Alan Greenblatt is a GOVERNING correspondent.E-mail: firstname.lastname@example.org
Few legislative chambers changed hands Tuesday. Those that did reflected the increasingly regional nature of the major parties' strength.
Democrats won the biggest prize of the night, taking control of the New York Senate for the first time since 1966 -- and gaining control of the entire New York State government for the first time since the Depression. They now hold at least 32 seats in the 62-seat chamber. But that majority is tentative, at least for the moment -- four members are threatening to caucus with the Republicans.
Update: They also gained control of the Ohio House for the first time since 1994, gaining seven seats (they needed four to win). And they took the Wisconsin House, gaining overall control of state government for the first time in more than two decades.
In Nevada , Democrats gained a veto-proof majority in the Assembly and won the Senate for the first time since 1991.
Democrats now will control both legislative chambers in 27 states -- up from 23.
But Republicans pulled off the biggest surprise of the cycle, taking the Tennessee House for the first time since 1971. They also broke a tie in the Tennessee Senate, winning a solid majority that gives them total control of the legislature for the first time since Reconstruction.
Republicans also broke a tie in the Oklahoma Senate, taking control of that chamber for the first time ever.
They won control of the Montana Senate and are hopefully awaiting results in recounts in the Montana House as well.
Generally speaking, continuing GOP inroads in Southern legislatures were offset by growing Democratic strength in the Northeast. Democrats added to their majority in the Delaware Senate, while taking control of the state House. Six incumbent House Republicans went down to defeat, including Terry Spence, the longest-serving House Speaker in the nation.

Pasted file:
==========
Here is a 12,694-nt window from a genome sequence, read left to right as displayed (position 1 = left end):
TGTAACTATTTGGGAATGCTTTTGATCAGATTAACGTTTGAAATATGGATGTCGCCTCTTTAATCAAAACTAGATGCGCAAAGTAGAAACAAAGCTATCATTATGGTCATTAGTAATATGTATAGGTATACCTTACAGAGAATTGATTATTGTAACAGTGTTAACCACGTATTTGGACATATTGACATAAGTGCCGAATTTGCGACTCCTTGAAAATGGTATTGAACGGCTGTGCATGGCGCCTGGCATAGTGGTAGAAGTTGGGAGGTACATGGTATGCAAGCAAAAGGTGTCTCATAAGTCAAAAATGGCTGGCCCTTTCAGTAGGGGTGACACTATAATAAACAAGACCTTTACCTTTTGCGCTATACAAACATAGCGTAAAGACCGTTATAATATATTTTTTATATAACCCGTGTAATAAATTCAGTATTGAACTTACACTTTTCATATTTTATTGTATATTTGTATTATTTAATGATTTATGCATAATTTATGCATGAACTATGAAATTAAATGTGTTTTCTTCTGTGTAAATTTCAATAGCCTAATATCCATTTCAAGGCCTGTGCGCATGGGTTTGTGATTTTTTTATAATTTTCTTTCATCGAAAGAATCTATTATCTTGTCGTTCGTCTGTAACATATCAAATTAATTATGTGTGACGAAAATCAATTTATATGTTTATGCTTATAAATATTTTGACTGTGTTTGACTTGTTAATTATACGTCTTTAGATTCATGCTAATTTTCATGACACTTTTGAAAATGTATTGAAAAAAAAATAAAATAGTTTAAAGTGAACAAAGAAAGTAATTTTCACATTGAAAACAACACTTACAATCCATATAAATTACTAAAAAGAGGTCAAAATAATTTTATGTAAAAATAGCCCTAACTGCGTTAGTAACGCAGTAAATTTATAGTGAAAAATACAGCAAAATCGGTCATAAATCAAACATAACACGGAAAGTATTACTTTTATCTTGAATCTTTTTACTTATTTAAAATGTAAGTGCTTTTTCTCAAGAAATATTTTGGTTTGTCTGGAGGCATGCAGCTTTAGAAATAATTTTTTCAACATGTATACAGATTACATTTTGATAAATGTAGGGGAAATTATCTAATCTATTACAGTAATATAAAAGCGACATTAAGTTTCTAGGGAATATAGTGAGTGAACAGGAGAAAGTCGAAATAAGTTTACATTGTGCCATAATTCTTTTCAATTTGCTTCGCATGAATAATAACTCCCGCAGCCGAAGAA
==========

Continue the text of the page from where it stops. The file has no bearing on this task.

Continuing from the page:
The Pennsylvania Senate is now the only Republican-controlled chamber north of Virginia.
Democrats appear to have held onto the Pennsylvania House, which they had held by a one-vote majority. They also preserved narrow control of the Maine Senate and the Indiana House.
They fell short in their hopes of capturing other chambers, including the Texas House, the Arizona House and the North Dakota Senate. It also did not look like Democrats were going to make much of a net gain in overall legislative seats nationwide. Nationwide, Democrats look to have gained about 100 seats about of the 5500 or so that were in play.
"This wasn't a big, overwhelming night for Democrats," says Tim Storey, of the National Conference of State Legislatures. "They definitely got their wins, but they didn't command legislative elections like they did two years ago."
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